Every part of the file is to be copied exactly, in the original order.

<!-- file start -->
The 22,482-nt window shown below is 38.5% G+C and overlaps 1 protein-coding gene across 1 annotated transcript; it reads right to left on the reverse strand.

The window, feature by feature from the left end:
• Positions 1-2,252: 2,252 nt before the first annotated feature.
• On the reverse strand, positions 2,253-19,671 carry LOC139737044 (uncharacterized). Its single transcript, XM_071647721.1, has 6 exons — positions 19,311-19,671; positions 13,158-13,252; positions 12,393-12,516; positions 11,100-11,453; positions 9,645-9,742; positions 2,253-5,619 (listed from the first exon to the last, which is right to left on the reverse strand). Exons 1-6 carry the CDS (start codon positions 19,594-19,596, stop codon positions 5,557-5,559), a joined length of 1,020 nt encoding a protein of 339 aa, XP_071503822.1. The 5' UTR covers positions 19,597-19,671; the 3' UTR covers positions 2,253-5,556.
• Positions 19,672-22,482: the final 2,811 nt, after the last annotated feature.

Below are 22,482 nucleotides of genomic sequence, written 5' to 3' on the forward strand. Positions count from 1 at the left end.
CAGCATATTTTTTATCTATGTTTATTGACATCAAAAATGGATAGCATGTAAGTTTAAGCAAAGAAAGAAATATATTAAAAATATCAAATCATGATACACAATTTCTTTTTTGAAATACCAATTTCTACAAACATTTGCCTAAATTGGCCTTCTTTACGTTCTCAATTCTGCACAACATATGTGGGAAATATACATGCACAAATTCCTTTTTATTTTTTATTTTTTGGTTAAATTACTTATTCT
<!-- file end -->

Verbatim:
The 22,482-nt window shown below is 38.5% G+C and overlaps 1 protein-coding gene across 1 annotated transcript; it reads right to left on the reverse strand.

The window, feature by feature from the left end:
• Positions 1-2,252: 2,252 nt before the first annotated feature.
• On the reverse strand, positions 2,253-19,671 carry LOC139737044 (uncharacterized). Its single transcript, XM_071647721.1, has 6 exons — positions 19,311-19,671; positions 13,158-13,252; positions 12,393-12,516; positions 11,100-11,453; positions 9,645-9,742; positions 2,253-5,619 (listed from the first exon to the last, which is right to left on the reverse strand). Exons 1-6 carry the CDS (start codon positions 19,594-19,596, stop codon positions 5,557-5,559), a joined length of 1,020 nt encoding a protein of 339 aa, XP_071503822.1. The 5' UTR covers positions 19,597-19,671; the 3' UTR covers positions 2,253-5,556.
• Positions 19,672-22,482: the final 2,811 nt, after the last annotated feature.

Below are 22,482 nucleotides of genomic sequence, written 5' to 3' on the forward strand. Positions count from 1 at the left end.
CAGCATATTTTTTATCTATGTTTATTGACATCAAAAATGGATAGCATGTAAGTTTAAGCAAAGAAAGAAATATATTAAAAATATCAAATCATGATACACAATTTCTTTTTTGAAATACCAATTTCTACAAACATTTGCCTAAATTGGCCTTCTTTACGTTCTCAATTCTGCACAACATATGTGGGAAATATACATGCACAAATTCCTTTTTATTTTTTATTTTTTGGTTAAATTACTTATTCT